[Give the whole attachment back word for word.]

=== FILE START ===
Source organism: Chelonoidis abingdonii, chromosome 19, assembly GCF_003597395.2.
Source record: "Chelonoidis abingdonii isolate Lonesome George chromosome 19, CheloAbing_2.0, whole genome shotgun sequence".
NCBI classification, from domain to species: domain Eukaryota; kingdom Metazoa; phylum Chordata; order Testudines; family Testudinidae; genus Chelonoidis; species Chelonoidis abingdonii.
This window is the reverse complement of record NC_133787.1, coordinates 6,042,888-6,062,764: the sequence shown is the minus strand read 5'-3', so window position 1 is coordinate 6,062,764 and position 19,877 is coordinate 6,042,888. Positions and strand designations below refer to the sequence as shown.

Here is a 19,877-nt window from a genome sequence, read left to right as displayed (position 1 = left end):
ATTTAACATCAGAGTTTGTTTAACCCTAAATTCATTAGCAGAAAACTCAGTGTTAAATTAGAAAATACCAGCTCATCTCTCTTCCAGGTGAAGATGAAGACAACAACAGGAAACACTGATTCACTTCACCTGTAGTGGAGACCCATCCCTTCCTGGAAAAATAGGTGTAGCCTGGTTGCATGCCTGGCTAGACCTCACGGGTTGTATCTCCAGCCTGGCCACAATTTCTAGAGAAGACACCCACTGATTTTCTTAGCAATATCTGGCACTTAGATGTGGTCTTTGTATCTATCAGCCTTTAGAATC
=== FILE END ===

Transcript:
Source organism: Chelonoidis abingdonii, chromosome 19, assembly GCF_003597395.2.
Source record: "Chelonoidis abingdonii isolate Lonesome George chromosome 19, CheloAbing_2.0, whole genome shotgun sequence".
NCBI classification, from domain to species: domain Eukaryota; kingdom Metazoa; phylum Chordata; order Testudines; family Testudinidae; genus Chelonoidis; species Chelonoidis abingdonii.
This window is the reverse complement of record NC_133787.1, coordinates 6,042,888-6,062,764: the sequence shown is the minus strand read 5'-3', so window position 1 is coordinate 6,062,764 and position 19,877 is coordinate 6,042,888. Positions and strand designations below refer to the sequence as shown.

Here is a 19,877-nt window from a genome sequence, read left to right as displayed (position 1 = left end):
ATTTAACATCAGAGTTTGTTTAACCCTAAATTCATTAGCAGAAAACTCAGTGTTAAATTAGAAAATACCAGCTCATCTCTCTTCCAGGTGAAGATGAAGACAACAACAGGAAACACTGATTCACTTCACCTGTAGTGGAGACCCATCCCTTCCTGGAAAAATAGGTGTAGCCTGGTTGCATGCCTGGCTAGACCTCACGGGTTGTATCTCCAGCCTGGCCACAATTTCTAGAGAAGACACCCACTGATTTTCTTAGCAATATCTGGCACTTAGATGTGGTCTTTGTATCTATCAGCCTTTAGAATC